9. 9. Our economy is an eco-system:The UK employment landscape A significant proportion of the UK population is economically inactive or unemployed. But employers say they’re having to work harder than ever to attract the best. Why? Quite simply, those they want to employ already have jobs, and in the current economic climate are reluctant to move. To attract and retain talent when employment fluidity returns, employers need to focus on two core motivational levers: ‘fulfilment’ and ‘tribalism’. UK population And so the cycle continues... Unemployment LEAST EMPLOYED REGION 2011 EmploymentEconomically BY REGION North LOWESTactive AUG – OCT 2011 East 65.1%population 8.3% Employee HIGHEST Churn Employee East & % South 74.2 motivation East VOLUNTARY JOB MOVEMENTS are BY SECTOR FULFILMENT % economically % Human health PRIVATE • Stimulating and enjoyable role51 active 14 & social work SECTOR Wholesale, 14% retail & repair of 2011 1.8% motor vehicles 10% Education 2002 3.1% + ECONOMICALLY Manufacturing ACTIVE 10% PUBLIC 2001 SECTOR CONDITIONS 31,745,000 HOURS WORKED • Base salary % TRIBALISM JUL – SEP 2011 31.5 • Feel valued, 2011 1 pride and support AUG – OCT 2001 vision JUL – SEP 2001 32.7 2002 1.5% TOTAL % STATUS 5.1 73% FULL-TIME PART-TIME 27% AVERAGE WEEKLY FULL-TIME WAGE 62,262,000 £ £ 546 2011 2001 404 CYCLE CONTINUES SOURCE: ONS 2011 & CIRCLE RESEARCH 2011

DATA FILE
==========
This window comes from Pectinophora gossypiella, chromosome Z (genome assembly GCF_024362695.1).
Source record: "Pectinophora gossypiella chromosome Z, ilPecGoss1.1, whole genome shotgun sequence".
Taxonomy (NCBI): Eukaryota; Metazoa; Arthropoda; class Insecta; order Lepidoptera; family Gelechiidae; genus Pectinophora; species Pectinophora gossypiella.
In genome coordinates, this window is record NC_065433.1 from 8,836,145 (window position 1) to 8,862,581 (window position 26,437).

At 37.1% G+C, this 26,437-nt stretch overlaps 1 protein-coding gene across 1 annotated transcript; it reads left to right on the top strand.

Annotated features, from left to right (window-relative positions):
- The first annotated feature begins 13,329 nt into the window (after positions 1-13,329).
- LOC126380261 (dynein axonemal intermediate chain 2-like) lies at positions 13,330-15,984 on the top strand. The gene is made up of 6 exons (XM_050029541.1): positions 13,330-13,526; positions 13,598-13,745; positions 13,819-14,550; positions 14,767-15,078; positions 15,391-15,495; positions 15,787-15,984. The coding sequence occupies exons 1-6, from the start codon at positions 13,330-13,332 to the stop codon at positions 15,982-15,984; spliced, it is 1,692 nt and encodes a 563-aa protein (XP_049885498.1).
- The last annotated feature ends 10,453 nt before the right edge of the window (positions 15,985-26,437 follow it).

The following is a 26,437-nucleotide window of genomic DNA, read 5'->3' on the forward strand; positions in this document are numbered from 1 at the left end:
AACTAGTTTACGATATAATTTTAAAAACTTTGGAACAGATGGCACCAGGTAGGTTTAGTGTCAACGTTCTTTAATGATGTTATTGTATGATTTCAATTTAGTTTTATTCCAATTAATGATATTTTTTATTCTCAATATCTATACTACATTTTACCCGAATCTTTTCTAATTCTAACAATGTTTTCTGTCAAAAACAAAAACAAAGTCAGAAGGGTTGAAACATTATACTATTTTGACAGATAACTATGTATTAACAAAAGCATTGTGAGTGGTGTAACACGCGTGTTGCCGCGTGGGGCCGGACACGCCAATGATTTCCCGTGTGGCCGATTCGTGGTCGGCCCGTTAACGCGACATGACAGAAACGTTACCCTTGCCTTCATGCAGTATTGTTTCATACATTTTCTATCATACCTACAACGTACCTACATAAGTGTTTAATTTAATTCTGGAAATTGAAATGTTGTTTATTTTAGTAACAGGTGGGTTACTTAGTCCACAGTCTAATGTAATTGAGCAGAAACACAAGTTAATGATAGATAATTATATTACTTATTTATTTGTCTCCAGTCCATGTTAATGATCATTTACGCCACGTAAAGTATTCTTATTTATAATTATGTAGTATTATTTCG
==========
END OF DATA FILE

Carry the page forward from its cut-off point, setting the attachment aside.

10. 10. The flexible workplace AT A GLANCE Parents and carers have a legal right to request flexible working and unless there are 1. 59% have deployed flexible good business reasons not to, they should be given the means to work flexibly. But the working expectation to work flexibly extends beyond those with dependents. Three quarters of employees say that they expect much more flexibility from their employer nowadays. 2. Top four benefits are: Employers are not blind to this – the clear majority (85%) acknowledge this desire in – employee satisfaction their workforce. – productivity – flexibility – cost reduction Central to creating a flexible workplace is the adoption of remote working technologies, which provide employees with the same IT and communications tools 3. The top three barriers are: they would have in the office, regardless of their location. With fewer employees in a – reduction in productivity smaller business, trust and reliance on them is even more keenly felt. Enabling them – impact on teamwork to work more flexibly is a win-win. Unsurprisingly then, almost nine in ten employers – blurring the home/work are experiencing demand from employees for technologies like these. One third boundary describe this demand as ‘significant’. 4. In reality these barriers are a myth Alongside employee pull, employers themselves see two very good reasons to push the deployment of flexible working. It’s seen as a valuable weapon in the war for talent. When asked to rank the perceived benefits of flexible working, improved employee satisfaction and retention top the list.THE BUSINESS BENEFITS ARE VAST Almost three quarters name this as one of the five most compelling benefits; one fifth cite it as the single most attractive benefit. Allied to this, one half feel that offering flexible working options makes them a more attractive prospect as a potential employer. 57 Expect more % Employers also recognise the impact of flexible working on business performance and the bottom line. Such practices are felt to create a more productive business (57% cite it as a top five benefit). A more flexible workforce is especially valued by larger SMEs (59% of those employing 100 – 499 name this as a top five benefit versus 49% in productive business corporates employing 500+). 50 The conditions are ripe then for the widespread deployment of flexible working. And a % very sizeable vanguard has already forged the way. Three fifths of businesses now equip the majority of employees with the ability to work away from the office. Again there are notable differences between larger SMEs and corporates in this respect, with Believe makes just under one half of the former having deployed flexible working compared with them more attractive almost two thirds of the latter. as an employer However, many have still to embark on the journey – a significant minority (41%) enables only a small elite or none of their employees. Given the trend though, it’s likely that many of these businesses will look at deploying flexible working soon. When they do they can learn lessons from their predecessors. It seems the barriers are primarily human rather than technical. The flexible workplace 10